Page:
The task is to choose the place in the initial circle so that you survive (are the last one remaining).

The easiest and most logical way to solve the problem is to simply simulate it using a circular link list.

N is no. of people, M as the count.

struct node {  
int item;
node* next;

int simple_simulation(int N, int M)
int i;
node *t=new node();
node *x=t;
t->item = 1; t->next = t;

//Construct the list
for (i = 2; i <= N; i++)
x = (x->next = new node ());
x->item = i;
x->next = t;

//Find the survivor
while (x != x->next)
for (i = 1; i < M; i++)
x = x->next;
x->next = x->next->next; N--;
return x->item;

A better way to solve the problem is through recursion. Its easy to find who is killed first, (Hint: it’s the Mth guy from the start) after that we are left with N-1 total people and the count starts from the new guy who was at M+1th position earlier. Going on like this gives us a simple recursive function:

int formula (int N, int M) 
if (N == 1)
return 0;
return (formula (N-1, M) + M) % N;


Wednesday, August 12, 2009

Climb the Pyramid

Cal Newport describes the pyramid strategy to evaluate one’s progress.

From the blog:


I call this general technique the Pyramid Method. I claim that it’s a powerful approach for anyone looking to transform an interest or natural talent into an expertise that cannot be ignored. Regardless of the pursuit in question, if you want to take it someplace serious, follow Chris’s example. This means:

  1. Pick a single relevant venue to join at the entry level and work to increase your standing.
  2. Make sure the venue offers clear metrics on your progress; use these metrics to guide your efforts to get better.
  3. Forget all the other bullshit advice and mini-strategies people offer for getting ahead in your pursuit. If you can’t master this one venue, then you don’t yet deserve the world’s respect.
  4. Put your head down, and get it done.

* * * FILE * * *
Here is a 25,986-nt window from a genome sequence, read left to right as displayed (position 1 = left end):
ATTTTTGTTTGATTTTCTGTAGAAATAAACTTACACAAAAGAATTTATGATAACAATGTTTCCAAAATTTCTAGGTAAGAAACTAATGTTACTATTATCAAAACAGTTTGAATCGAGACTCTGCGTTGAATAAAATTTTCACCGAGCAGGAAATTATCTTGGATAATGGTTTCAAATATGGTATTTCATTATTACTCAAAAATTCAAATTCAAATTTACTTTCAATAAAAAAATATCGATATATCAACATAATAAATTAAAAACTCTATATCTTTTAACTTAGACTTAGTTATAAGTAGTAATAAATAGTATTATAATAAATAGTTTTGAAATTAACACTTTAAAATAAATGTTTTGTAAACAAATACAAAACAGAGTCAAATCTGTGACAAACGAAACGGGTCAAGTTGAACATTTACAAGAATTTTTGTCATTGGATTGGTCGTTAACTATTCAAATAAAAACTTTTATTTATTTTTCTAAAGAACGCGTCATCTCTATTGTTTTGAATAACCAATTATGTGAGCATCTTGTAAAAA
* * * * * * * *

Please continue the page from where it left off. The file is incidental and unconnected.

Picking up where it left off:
The strategy can work for many skills music, sports and coding. But choosing the proper venue is critical. IMO, apart from the above properties mentioned by Chris, The venue should have some other properties.  I would talk about them from a coder’s perspective.

1. Have a low entry barrier: So that you can start early from a entry-level. So, when you only know the syntax and basic constructs of a high level language (C++, Java, C#)

2. A high competition/quality: So, you don’t “win” the venue too soon. So, you are actively engaged when you can solve non-trivial problems in your arena also. This also ensures that good coders will keep coming to your venue rather than taking off someplace else.

3. Can cater to more than 1 skill: I find this important to be a successful programmer you have to do more than code! This can involve making system architecture, understanding existing codebases, soft skills like communication.

One of the venues I know is as it offers all what Chris has outlined in his article and what I have outlined here in this post.

Now, I just have to go and follow the all important Step 4 from Chris’s post.

Monday, May 18, 2009

Largest Element in the Stack

Problem: Given a stack you have to insert a stream of numbers in it and you have to keep track of the highest element at any point in the stack

In general, the solution will require traversing through the entire stack hence taking O(n) time. However, given the option of using another data-structure this can be done using minimal extra memory using another "Stack" !.

The basic idea is when pushing an element in the original, check if the the "highest_elem_stack" is empty or if its top element is less than or equal to the element being pushed, if yes push this element on both stacks.

While popping check if the popped element is equal to the top element of the "highest_elem_stack". If yes pop both stacks.

The highest element in the original stack would always be equal to the top element in the "highest_elem_stack"